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Screening centers skew ads to favor benefits


Whole-body screening centers fail to provide balanced advertisements, often touting unsupported benefits while downplaying known risks. Although not calling for federal legislation, researchers say the industry needs better oversight to protect consumers.

Whole-body screening centers fail to provide balanced advertisements, often touting unsupported benefits while downplaying known risks. Although not calling for federal legislation, researchers say the industry needs better oversight to protect consumers.

Stanford University researchers analyzed scores of newspaper ads and brochures from screening centers across the country. Overall, they found an emphasis on information about healthcare technology, assurances of good health, and financial incentives to self-refer (Arch Intern Med 2004;164:2415-2419).

Many ads and brochures contained messages with a false sense of reassurance. Some ads stoked fear of the consequences of not obtaining a scan, but references to the potential risk of radiation associated with CT were notably missing. In contrast, ads from these same companies - but for MRI - made explicit reference to that modality's lack of radiation.

Both ads and brochures encouraged consumers to seek further information from company resources by calling a toll-free number or consulting the company's Web site. Virtually none referred to secondary sources of information, such as a primary-care physician, or mentioned risks.

"Consumers are not made aware of the possibility of false-positive findings and the procedures needed to follow up ambiguous test results, or of the absence of clinical trial findings that validate the benefit of screening asymptomatic individuals," said lead author Judy Illes, Ph.D., and colleagues at Stanford's Center for Biomedical Ethics.

Such slanted focus fails to allow consumers to make truly autonomous, informed decision, the authors concluded.

They analyzed 40 newspaper ads and 20 informational brochures for self-referred imaging centers. Nine different companies were represented by the ads, and 94% of them were collected from national newspapers including the San Francisco Chronicle, the New York Times, and the Washington Post.

Two researchers rated the material according to seven categories:

  • references to the technology's ability to detect diseases

  • emotion, empowerment, and assurance

  • financial incentives

  • unsupported statements

  • appeals based on the popularity of the procedures

  • statistical information

  • images

The theme of healthcare technology was present in 93% of the ads. Emotion, empowerment, and assurance appeared in 98%, incentives in 88%, and images in 100%.

In the brochures, the healthcare technology theme was present in 100%. Emotion, empowerment, and assurance appeared in 85%, incentives in 80%, and images in 100%.

Statistics were present in 23% of the ads, compared with 80% of brochures, representing the largest thematic difference between the two media.

One-third of the newspaper ads contained unsupported statements, while one-fifth of the brochures had such statements. Such specific claims stretch the definition of proper advertising under Federal Trade Commission and FDA guidelines, according to the study.

"Unlike the unregulated direct-to-consumer marketing of CT and MRI services, guidelines for prescription pharmaceuticals require that companies present balanced information, including possible adverse effects, contraindications, and effectiveness," the authors said.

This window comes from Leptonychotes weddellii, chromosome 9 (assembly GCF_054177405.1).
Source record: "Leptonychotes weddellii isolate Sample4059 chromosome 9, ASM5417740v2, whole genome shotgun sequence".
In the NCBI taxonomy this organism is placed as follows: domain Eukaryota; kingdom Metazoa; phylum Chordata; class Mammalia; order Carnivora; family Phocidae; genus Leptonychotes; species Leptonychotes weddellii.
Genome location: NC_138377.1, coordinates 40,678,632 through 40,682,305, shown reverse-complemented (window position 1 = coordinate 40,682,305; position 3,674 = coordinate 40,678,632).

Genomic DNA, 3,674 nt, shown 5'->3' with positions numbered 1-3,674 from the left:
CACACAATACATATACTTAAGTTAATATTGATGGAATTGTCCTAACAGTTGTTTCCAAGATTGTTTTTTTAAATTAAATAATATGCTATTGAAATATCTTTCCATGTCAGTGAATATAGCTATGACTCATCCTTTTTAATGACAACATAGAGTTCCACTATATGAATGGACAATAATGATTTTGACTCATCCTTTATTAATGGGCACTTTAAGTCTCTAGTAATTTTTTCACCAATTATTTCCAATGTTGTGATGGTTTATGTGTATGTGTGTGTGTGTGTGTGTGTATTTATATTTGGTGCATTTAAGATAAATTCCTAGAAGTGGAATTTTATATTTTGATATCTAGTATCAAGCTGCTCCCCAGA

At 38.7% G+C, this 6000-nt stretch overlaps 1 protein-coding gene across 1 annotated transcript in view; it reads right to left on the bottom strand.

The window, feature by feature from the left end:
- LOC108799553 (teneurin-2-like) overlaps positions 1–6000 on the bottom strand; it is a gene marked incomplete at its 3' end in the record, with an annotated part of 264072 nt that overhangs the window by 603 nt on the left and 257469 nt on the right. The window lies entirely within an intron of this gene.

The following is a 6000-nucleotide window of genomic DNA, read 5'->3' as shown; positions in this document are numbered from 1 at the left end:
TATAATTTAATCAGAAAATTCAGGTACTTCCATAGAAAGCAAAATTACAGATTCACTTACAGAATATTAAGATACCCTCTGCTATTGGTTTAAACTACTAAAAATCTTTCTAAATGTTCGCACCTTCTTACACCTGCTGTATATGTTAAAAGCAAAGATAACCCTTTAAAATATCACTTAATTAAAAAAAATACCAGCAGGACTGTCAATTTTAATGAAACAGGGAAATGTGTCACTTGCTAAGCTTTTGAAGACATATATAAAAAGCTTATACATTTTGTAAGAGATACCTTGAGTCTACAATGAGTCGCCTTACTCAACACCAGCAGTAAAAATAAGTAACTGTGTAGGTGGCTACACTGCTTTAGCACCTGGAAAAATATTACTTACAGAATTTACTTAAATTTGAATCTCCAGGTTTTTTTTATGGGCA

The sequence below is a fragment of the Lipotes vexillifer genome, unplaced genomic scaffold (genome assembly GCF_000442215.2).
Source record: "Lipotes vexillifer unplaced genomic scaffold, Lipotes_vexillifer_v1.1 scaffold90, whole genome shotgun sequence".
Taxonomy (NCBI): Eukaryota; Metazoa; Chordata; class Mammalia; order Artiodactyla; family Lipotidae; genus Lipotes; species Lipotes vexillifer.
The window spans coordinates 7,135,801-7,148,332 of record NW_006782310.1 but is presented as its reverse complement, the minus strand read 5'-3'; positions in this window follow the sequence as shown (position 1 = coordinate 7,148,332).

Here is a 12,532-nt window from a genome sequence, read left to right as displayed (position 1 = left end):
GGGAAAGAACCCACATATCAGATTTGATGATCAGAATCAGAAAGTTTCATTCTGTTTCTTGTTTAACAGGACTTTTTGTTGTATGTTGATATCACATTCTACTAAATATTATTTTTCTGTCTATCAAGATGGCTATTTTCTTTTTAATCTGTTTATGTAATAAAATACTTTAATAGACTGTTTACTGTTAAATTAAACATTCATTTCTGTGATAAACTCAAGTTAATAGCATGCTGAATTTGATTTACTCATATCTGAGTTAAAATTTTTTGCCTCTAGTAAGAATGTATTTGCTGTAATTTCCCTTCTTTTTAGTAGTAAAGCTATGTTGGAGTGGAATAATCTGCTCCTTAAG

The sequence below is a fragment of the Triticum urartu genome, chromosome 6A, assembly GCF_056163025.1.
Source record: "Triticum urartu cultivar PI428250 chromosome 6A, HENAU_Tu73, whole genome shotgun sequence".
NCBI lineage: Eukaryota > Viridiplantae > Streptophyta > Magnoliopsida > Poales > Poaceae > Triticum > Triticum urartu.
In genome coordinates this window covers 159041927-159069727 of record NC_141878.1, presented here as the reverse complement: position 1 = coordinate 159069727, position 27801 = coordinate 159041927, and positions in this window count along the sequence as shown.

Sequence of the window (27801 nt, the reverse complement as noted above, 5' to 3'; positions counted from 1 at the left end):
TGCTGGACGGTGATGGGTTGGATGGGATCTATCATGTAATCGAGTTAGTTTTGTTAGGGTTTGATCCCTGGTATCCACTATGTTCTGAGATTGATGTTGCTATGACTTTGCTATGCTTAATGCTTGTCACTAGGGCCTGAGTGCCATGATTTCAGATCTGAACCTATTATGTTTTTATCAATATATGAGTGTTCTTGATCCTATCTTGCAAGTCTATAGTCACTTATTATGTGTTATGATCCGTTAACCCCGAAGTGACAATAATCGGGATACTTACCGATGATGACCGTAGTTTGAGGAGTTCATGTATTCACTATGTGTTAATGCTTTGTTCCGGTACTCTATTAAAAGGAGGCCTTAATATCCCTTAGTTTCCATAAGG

Positive messages such as "give the gift of health" appeared in 100% of the ads. Fear-evoking messages such as "you deserve better protection than a mammogram" appeared in 45% of the ads.

In one ad, a man who presumably had not undergone an exam and did not survive an undetected heart problem is shown as a ghost. His outline walks arm-in-arm with others who appear to be family members. A Web-based video contained a walk-through of a graveyard with a narrator commenting on diseases and the necessity of early screening, according to the study.

Researchers also found troublesome phrasing. Twenty-five percent of the ads stated that the technology was FDA-approved, but the FDA has never approved or cleared or certified any CT system specifically for use in screening. No manufacturer has ever demonstrated to the FDA that its CT scanner is effective for screening for any disease or condition.

Several ads conveyed negative evaluations of accepted screening practices, including colonoscopy, mammography, and treadmill and cholesterol tests. The researchers suggested that this strategy may have an adverse impact on patient views about well-substantiated primary-care disease screening practices.

The investigators acknowledged some value in direct-to-consumer marketing for new imaging procedures but recognized the dangers of overestimating the technologies and underestimating the risks. They suggested that guidelines be formulated from dialogue among stakeholders in the medical community, professional associations, industry, and patient advocacy.

"A multidisciplinary proactive approach will receive far greater acceptance in the professional community than legislation created reactively to monitor unregulated medical practices," they said.

For more information from the Diagnostic Imaging archives:

Researchers evaluate MR's screening potential

Imaging centers need self-referred patient guidelines

Clamor for breast MRI could be boon or boondoggle

At the CT screening crossroads: Which way will radiologists turn?

Breast screening ads for costly exams play on women's fears

AmeriScan closes centers, faces California lawsuit

Experts question use of MRI as breast screening tool

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